Greenhouse Effect in Semi-Transparent Planetary Atmospheres, Miskolczi, Quarterly Journal of the Hungarian Meteorological Service (2007)

Deductions from a simple climate model: factors governing surface temperature and atmospheric thermal structure, Weaver & Ramanathan, JGR (1995)

Notes

Note 1 – emissivity = absorptivity for the same wavelength or range of wavelengths

Note 2 – this diffusivity approximation is explained further in Understanding Atmospheric Radiation and the “Greenhouse” Effect – Part Six – The Equations. In M2007 he uses a different factor, τ* = τ . 3/2 – this differences are not large but they exist. The problems in M2007 are so great that finding the changes that result from using different values of τ* is not really interesting.

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In Part Two we looked at the claimed relationship ED=AA in Miskolczi’s 2007 paper.

  • Ed = downward atmospheric radiation absorbed by the surface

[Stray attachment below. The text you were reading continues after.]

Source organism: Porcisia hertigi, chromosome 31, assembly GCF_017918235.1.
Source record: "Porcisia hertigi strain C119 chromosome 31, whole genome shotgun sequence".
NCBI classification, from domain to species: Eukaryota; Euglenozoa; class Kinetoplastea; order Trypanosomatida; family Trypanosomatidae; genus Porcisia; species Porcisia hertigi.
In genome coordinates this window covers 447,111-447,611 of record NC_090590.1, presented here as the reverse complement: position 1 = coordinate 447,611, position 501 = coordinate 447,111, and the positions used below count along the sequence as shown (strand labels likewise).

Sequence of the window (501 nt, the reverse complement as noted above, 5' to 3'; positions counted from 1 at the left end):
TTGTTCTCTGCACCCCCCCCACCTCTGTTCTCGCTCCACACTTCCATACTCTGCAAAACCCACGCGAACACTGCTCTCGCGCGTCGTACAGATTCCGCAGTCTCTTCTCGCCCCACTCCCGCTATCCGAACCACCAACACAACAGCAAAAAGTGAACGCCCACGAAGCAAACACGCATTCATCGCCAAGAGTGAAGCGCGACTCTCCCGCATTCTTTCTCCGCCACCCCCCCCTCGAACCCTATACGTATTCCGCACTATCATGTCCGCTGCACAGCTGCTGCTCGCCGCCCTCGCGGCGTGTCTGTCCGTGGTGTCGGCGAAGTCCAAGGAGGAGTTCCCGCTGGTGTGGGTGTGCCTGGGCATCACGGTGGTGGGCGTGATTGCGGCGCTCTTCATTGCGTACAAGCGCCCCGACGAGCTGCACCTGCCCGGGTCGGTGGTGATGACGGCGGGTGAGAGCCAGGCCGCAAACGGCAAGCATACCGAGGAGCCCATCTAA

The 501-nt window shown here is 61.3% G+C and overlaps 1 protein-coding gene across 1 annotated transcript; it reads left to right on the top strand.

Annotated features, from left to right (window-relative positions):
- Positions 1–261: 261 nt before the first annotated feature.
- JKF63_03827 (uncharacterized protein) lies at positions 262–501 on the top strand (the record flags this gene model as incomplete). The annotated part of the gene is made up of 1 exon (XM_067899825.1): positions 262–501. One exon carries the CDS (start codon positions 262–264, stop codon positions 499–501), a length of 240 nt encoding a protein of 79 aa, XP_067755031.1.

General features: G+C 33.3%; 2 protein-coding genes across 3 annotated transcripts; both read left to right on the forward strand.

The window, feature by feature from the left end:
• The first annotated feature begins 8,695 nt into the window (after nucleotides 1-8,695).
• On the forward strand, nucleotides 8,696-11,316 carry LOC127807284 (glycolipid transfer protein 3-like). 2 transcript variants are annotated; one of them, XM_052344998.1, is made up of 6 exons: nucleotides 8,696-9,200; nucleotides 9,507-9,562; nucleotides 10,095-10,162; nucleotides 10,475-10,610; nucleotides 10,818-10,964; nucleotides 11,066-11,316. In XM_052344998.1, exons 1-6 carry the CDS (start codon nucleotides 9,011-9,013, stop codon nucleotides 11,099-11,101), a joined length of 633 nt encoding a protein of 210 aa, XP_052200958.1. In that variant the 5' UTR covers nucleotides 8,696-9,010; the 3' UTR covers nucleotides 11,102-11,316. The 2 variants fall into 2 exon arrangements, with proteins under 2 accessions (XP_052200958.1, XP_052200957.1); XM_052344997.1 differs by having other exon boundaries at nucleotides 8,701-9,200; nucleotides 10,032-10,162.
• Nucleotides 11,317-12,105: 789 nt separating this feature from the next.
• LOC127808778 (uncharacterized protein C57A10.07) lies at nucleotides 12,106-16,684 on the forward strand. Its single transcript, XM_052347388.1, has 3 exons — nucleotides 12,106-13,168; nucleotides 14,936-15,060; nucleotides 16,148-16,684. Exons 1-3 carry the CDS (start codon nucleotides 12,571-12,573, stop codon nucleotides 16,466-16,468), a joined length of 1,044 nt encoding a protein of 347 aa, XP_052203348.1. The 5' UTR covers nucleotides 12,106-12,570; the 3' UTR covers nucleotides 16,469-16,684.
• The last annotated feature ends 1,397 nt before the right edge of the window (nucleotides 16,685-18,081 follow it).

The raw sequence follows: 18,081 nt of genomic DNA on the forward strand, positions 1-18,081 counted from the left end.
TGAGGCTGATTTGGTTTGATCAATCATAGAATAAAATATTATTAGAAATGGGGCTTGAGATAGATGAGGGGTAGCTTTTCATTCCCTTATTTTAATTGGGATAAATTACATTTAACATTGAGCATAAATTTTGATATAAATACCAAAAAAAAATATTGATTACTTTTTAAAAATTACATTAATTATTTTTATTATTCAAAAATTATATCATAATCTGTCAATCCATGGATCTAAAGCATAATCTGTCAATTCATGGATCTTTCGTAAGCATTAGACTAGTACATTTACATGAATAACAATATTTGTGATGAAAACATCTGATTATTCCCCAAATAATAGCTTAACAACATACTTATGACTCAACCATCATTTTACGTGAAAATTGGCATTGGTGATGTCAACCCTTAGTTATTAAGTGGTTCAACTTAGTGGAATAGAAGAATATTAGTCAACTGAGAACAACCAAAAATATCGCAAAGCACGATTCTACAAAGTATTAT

• Aa = surface radiation absorbed in the atmosphere

I showed that they could not be exactly equal. Ferenc Miskolczi himself has just joined the discussion and confirmed:

I think I was the first who showed the AA≈ED relationship with reasonable quantitative accuracy.

That is, there is not a theoretical basis for equating AA=ED as an identity.

There is a world of difference between demonstrating a thermodynamic identity and an approximate experimental relationship. In the latter situation, it is customary to make some assessment of how close the values are and the determining factors in the relationship.

But in reviewing the 2007 paper again I noticed something very interesting:

From Miskolczi (2007)

Figure 1

Now the point I made in Part Two was that AA ≠ ED because the atmosphere is a little bit cooler than the surface – at the average height of emission of the atmosphere. So we would expect ED to be a a little less than AA.

Please review the full explanation in Part Two to understand this point.

Now take a look at the graph above. The straight line drawn on is the relationship ED=AA.

The black circles are for an assumption that the surface emissivity, εG = 1. (This is reasonably close to the actual emissivity of the surface, which varies with surface type. The oceans, for example, have an emissivity around 0.96).

In these calculated results you can see that Downwards Emittance, ED is a little less than AA. In fact, it looks to be about 5% less on average. (And note that is  ED = Absorbed Downwards Emittance)